|A Private Wire
FRANK DESPREZ & ARNOLD FELIX
First produced 31st March 1883 to 1st January 1884 at the Savoy Theatre, as companion piece to Iolanthe.
No copy of printed libretto or vocal score in British Library. Libretto in Lord Chamberlain's collection. This indicates that the piece was licensed to be performed at the Avenue Theatre, and only Frank Desprez is credited as author.
Performed on tour March to July 1884 with Cast: Beatrice Grosvenor, Minna Rowley, Jesse Smith, F. (or H.) Browning; and also in the same year Freda Bevan, Lucy Carr-Shaw, William Martell and Leonard Roche appeared in it, but perhaps not at the same time.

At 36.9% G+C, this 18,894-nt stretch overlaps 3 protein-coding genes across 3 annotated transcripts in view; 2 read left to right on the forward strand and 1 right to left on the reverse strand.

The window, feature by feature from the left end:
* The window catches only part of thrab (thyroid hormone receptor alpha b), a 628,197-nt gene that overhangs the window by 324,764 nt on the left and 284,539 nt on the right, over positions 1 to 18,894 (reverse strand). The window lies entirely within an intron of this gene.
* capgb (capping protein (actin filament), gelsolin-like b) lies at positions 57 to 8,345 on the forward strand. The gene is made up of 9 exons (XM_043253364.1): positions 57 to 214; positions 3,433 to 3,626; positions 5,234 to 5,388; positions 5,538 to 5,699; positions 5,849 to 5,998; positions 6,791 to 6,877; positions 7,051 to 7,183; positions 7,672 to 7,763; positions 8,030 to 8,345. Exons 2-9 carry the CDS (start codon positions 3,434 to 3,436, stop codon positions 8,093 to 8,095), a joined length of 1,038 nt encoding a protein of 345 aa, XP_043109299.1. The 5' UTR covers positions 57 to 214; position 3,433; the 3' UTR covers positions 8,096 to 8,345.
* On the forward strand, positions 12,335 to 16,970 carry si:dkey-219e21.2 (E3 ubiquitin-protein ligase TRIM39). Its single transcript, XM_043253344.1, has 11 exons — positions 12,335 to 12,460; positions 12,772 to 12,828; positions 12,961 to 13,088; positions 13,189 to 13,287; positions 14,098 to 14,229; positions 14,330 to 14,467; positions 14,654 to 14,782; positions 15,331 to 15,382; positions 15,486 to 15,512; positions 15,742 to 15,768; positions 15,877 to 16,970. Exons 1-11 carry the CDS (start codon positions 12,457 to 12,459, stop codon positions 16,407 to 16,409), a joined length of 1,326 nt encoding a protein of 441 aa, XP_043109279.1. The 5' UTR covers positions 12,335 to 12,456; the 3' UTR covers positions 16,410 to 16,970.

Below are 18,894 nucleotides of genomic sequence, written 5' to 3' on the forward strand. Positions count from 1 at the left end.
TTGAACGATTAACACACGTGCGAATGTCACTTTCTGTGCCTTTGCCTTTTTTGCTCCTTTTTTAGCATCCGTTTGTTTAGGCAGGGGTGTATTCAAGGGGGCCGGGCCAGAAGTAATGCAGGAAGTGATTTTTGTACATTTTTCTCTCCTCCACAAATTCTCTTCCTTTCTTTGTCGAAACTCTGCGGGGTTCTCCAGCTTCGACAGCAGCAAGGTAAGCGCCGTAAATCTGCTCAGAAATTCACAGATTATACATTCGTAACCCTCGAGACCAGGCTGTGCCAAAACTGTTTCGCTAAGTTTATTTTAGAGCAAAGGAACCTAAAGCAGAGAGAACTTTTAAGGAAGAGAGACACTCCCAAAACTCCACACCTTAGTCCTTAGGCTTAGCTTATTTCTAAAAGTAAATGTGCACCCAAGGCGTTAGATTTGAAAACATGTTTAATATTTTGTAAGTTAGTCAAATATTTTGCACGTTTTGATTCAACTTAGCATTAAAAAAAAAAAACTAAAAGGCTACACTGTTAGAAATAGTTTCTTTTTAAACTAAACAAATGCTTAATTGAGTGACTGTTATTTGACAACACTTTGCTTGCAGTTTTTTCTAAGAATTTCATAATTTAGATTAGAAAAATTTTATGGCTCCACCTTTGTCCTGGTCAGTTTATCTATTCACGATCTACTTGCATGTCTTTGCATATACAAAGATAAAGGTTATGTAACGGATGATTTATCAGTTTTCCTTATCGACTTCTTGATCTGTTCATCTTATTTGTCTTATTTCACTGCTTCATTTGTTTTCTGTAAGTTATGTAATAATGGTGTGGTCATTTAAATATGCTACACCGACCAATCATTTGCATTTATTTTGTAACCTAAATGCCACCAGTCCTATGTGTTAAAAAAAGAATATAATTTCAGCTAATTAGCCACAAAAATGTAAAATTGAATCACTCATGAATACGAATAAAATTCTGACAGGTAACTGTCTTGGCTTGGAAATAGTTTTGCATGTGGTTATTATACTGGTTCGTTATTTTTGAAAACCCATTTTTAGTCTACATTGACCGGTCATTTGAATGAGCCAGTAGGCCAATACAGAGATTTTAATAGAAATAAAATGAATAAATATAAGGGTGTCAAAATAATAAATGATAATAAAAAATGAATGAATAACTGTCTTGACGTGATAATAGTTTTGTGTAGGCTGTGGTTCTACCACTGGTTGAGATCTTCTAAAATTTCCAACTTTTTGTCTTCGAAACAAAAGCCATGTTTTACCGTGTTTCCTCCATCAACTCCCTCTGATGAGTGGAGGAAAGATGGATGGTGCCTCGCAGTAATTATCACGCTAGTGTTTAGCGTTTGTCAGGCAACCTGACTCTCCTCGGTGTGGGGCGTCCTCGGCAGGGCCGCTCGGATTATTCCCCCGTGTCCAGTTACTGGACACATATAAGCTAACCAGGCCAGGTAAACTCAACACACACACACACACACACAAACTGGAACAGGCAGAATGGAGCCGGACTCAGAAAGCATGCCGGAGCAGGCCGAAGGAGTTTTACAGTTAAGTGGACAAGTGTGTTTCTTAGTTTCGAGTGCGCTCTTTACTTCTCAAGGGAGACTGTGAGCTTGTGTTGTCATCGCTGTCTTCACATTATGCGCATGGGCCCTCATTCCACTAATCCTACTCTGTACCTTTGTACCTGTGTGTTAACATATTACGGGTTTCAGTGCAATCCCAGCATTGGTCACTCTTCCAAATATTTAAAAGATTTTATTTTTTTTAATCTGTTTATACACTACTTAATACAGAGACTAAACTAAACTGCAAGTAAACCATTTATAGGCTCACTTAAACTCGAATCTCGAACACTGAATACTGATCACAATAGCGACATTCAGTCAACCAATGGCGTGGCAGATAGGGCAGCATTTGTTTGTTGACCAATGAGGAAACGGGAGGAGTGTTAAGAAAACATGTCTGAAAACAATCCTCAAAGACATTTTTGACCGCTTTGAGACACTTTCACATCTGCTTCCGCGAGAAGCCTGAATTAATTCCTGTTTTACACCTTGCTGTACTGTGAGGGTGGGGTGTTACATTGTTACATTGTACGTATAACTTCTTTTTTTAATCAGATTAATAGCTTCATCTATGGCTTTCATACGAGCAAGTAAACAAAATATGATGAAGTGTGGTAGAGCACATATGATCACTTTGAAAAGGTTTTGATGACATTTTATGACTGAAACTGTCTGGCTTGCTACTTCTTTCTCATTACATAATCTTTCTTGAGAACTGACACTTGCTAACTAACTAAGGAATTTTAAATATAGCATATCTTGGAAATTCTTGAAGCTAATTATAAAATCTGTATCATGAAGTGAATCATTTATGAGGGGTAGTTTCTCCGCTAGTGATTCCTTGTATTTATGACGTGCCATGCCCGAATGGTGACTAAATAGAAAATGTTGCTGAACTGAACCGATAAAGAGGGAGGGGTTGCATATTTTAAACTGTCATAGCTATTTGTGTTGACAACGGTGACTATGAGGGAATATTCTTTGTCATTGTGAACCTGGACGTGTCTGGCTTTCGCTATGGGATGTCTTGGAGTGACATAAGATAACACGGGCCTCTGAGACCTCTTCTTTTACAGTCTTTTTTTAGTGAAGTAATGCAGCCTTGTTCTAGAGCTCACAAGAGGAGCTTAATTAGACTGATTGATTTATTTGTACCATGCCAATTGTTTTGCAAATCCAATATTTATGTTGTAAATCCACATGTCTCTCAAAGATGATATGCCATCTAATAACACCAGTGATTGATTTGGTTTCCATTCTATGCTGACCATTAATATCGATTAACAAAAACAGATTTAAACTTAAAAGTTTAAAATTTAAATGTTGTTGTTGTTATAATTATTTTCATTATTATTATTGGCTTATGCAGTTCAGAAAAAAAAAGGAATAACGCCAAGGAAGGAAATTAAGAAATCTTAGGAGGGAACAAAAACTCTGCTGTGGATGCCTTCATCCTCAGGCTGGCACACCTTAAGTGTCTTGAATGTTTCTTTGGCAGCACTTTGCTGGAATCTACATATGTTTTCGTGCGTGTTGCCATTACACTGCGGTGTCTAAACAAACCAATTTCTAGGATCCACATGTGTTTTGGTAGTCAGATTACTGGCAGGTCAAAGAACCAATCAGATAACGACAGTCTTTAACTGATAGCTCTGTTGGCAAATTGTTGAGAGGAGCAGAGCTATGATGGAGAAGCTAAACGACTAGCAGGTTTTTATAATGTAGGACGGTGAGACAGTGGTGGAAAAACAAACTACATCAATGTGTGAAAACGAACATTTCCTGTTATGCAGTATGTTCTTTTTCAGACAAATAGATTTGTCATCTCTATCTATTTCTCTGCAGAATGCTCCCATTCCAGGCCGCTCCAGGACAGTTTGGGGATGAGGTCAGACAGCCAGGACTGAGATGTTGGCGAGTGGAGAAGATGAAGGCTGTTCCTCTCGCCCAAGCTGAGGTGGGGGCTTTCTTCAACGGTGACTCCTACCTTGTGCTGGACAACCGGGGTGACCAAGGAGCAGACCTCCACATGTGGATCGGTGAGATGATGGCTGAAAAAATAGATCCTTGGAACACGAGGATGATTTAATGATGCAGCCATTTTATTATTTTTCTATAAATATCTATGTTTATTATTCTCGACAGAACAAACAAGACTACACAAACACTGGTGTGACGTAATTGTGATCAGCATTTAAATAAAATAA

The scene is two ground floor flats, a lady's and a gentleman's, separated by a street running up the middle of the stage from front to back. Phillip lives in one, Rose in the other. Phillip's father has forbidden the match and made his son promise not to see or write to Rose, but Phillip has had a telephone installed so that they can talk. The reason for the father's refusal is that he himself is planning to marry Rose's mother, though why this should be an objection is not explained. (Consanguinity creates no problem to the unions of Aline and Alexis and their parents in The Sorcerer). On visiting her daughter, Mrs. Frumpington finds the telephone, and hearing Phillip's voice, rather improbably mistakes it for the ghost of her late husband. Phillip mistakes her for Rose and a misunderstanding arises. All is eventually sorted out, Phillip and Rose are engaged, and the parents agree not to marry. The dialogue is very witty, but the plot stupidly implausible.
30 November, 2011